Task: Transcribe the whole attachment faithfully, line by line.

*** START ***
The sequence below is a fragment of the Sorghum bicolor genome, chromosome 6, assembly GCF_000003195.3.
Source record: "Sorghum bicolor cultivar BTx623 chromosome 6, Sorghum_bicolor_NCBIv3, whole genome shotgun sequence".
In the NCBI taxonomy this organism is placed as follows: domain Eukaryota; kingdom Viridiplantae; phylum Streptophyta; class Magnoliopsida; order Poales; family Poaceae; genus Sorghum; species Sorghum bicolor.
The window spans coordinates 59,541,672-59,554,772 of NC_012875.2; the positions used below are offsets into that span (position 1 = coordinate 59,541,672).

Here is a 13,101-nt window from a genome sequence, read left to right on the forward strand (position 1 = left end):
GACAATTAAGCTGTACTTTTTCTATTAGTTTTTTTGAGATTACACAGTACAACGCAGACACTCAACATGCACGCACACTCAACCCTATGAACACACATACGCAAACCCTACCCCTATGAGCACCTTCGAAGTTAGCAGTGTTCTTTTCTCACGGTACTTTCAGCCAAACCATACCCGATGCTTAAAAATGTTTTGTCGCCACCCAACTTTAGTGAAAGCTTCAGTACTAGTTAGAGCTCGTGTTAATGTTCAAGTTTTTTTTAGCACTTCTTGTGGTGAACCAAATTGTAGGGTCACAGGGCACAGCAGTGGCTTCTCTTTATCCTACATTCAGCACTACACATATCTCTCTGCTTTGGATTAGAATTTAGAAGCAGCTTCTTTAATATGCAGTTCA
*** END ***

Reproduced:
The sequence below is a fragment of the Sorghum bicolor genome, chromosome 6, assembly GCF_000003195.3.
Source record: "Sorghum bicolor cultivar BTx623 chromosome 6, Sorghum_bicolor_NCBIv3, whole genome shotgun sequence".
In the NCBI taxonomy this organism is placed as follows: domain Eukaryota; kingdom Viridiplantae; phylum Streptophyta; class Magnoliopsida; order Poales; family Poaceae; genus Sorghum; species Sorghum bicolor.
The window spans coordinates 59,541,672-59,554,772 of NC_012875.2; the positions used below are offsets into that span (position 1 = coordinate 59,541,672).

Here is a 13,101-nt window from a genome sequence, read left to right on the forward strand (position 1 = left end):
GACAATTAAGCTGTACTTTTTCTATTAGTTTTTTTGAGATTACACAGTACAACGCAGACACTCAACATGCACGCACACTCAACCCTATGAACACACATACGCAAACCCTACCCCTATGAGCACCTTCGAAGTTAGCAGTGTTCTTTTCTCACGGTACTTTCAGCCAAACCATACCCGATGCTTAAAAATGTTTTGTCGCCACCCAACTTTAGTGAAAGCTTCAGTACTAGTTAGAGCTCGTGTTAATGTTCAAGTTTTTTTTAGCACTTCTTGTGGTGAACCAAATTGTAGGGTCACAGGGCACAGCAGTGGCTTCTCTTTATCCTACATTCAGCACTACACATATCTCTCTGCTTTGGATTAGAATTTAGAAGCAGCTTCTTTAATATGCAGTTCA